Friday, December 27th, 2013
I see people playing them all the time, mostly to pass the time. On planes, in waiting rooms, on trains, wherever people need something to occupy their minds. Mental health experts says it is one way to stay sharp the older one gets; but to most, it’s not a matter of retaining the acuity of brain cells. They just like to do them. I find them boring, but not to those obsessed with crossword puzzles. They wouldn’t think of starting the day without opening the newspaper to figure out, “What is a four letter word starting with H that means______. You may have done one or more crossword puzzles yourself but likely didn’t realize that they were originally known as “Word-Cross” puzzles. The first one was printed December 21, 1913 as “Fun’s Word-Cross Puzzle.” By January 11, 1914 they were called “Cross-Word” puzzles. The change came as a result of a printing error, the typesetter accidentally inverting the words. But the error stuck because it just sounded better and no one was yet vested in the original wording.
So much for a common diversion; but when it comes to theology, words have such significance that no inadvertent change can pass muster. For example, atonement, the reconciliation of man with God by the blood of Christ has been changed to “at-one-ment” by certain Mind Science and New Age cults. To these deniers of biblical truth, atonement means we become “at-one” with the “ultimate reality” by realizing our “inner spark of divinity”: AT-ONE-MENT. That’s not the same thing as orthodox Christianity teaches. For another example, Mormons these days speak of knowing Christ as their “personal Lord and Savior,” words Mormons never used to speak. Why the change? Their target audience is often biblically shallow Christians who are familiar with born-again lingo. But “salvation” to a Latter Day Saint isn’t the same thing as being “redeemed” is to a true Bible-believer. (Mormons are saved by believing that Joseph Smith Jr. was a prophet of God and by being secretly baptized in one of their temples.) You can call a puzzle of fill-in-the-boxes-with-letters anything you wish, but if you speak of being “saved” you’d better get the definition of your terms correct!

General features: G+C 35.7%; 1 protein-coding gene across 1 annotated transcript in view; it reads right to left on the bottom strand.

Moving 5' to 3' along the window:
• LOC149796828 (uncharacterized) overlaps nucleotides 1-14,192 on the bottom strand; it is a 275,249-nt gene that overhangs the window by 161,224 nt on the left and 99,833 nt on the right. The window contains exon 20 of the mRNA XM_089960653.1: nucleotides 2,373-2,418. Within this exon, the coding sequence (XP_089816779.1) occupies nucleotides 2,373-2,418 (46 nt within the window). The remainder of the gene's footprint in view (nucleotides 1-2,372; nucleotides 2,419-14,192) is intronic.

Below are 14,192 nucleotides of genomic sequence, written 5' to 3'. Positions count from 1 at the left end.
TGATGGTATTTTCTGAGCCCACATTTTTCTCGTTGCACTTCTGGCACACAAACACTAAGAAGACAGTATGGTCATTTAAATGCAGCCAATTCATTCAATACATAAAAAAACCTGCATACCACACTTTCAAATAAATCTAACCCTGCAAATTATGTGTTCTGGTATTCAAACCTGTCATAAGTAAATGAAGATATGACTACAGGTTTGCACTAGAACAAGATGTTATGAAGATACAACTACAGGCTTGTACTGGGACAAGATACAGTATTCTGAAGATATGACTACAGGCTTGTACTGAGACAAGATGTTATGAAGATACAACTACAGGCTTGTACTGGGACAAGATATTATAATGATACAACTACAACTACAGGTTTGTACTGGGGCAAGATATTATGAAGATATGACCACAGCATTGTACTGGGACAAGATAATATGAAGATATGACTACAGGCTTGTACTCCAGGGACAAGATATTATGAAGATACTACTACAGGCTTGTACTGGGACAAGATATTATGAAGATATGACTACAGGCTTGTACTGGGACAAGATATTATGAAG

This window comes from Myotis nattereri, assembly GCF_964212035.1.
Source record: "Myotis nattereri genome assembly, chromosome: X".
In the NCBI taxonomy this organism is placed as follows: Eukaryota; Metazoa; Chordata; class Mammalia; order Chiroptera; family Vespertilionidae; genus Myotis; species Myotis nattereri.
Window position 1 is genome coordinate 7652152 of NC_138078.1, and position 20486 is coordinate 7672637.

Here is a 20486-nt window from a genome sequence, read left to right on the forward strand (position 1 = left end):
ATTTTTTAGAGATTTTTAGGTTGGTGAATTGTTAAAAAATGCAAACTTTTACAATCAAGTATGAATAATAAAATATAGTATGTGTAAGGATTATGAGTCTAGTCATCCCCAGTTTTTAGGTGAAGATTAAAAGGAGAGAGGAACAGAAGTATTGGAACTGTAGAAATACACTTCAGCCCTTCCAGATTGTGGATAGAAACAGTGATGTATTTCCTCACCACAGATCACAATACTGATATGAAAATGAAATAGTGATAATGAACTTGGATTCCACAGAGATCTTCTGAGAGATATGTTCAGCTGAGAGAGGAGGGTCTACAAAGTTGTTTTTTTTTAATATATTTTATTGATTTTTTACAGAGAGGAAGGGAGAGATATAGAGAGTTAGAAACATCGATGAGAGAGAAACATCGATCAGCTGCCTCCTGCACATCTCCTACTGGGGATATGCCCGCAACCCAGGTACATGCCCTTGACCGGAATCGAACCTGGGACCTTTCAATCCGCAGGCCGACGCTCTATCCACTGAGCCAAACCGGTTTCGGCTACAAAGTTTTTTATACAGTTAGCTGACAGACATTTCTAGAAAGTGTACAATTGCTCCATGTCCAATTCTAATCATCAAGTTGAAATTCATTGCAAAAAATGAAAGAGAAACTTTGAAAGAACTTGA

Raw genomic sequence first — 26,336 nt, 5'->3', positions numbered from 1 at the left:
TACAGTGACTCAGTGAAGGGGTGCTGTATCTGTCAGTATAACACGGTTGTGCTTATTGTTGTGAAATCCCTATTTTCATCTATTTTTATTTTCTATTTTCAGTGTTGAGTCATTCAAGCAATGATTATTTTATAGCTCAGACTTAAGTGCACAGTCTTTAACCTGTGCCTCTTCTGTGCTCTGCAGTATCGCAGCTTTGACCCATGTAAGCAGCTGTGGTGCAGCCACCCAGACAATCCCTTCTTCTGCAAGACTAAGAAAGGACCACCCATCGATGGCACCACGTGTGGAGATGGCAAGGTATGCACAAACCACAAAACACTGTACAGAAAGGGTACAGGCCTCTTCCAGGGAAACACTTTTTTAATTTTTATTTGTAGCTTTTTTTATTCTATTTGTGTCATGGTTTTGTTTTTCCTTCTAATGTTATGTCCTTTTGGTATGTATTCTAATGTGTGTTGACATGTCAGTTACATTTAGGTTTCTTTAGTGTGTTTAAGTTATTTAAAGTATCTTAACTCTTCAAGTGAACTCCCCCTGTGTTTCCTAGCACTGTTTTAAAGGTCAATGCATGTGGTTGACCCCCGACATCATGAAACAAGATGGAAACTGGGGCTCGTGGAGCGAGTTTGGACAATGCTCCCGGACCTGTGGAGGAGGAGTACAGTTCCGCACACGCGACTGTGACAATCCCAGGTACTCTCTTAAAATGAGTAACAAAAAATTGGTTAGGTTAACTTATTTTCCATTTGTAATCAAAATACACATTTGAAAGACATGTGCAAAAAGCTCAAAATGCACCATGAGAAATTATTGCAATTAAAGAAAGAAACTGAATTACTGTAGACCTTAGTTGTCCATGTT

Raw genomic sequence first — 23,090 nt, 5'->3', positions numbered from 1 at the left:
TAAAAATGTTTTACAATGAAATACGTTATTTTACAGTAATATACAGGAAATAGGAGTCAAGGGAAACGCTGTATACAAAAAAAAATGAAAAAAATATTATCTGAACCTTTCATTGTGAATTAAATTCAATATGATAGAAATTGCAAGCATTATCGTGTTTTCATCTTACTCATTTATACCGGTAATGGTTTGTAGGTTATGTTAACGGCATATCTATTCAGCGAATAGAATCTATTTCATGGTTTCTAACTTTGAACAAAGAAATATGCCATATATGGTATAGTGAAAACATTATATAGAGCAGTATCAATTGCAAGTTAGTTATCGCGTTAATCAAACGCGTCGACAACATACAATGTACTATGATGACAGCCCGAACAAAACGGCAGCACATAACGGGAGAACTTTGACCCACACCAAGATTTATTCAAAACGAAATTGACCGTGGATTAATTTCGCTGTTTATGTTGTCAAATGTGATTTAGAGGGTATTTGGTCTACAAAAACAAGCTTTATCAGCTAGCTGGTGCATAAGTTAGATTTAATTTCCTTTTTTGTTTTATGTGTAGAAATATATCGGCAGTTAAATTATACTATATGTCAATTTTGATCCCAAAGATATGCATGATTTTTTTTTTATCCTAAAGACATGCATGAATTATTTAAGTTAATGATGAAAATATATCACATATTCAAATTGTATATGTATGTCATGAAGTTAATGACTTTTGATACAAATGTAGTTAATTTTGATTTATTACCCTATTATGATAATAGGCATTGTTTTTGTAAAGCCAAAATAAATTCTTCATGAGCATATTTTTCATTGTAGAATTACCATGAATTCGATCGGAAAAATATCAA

Yesterday was “boxing day.” Maybe not to Americans, but to the English and our neighbors to the north in Canada. Some think the term came from “boxing” up all the unwanted or ill-fitting gifts and taking them back the store, hopefully with receipt in hand. Actually in the British Commonwealth it traditionally referred to employees getting a “Christmas box,” a special bonus from their bosses. On December 25 most Christians celebrate the birth of Jesus. But it doesn’t end there. Every day after, December 26 and beyond, is a “boxing day” by which we receive a spiritual bonus of all the promises of God that came about because of the babe in the manger.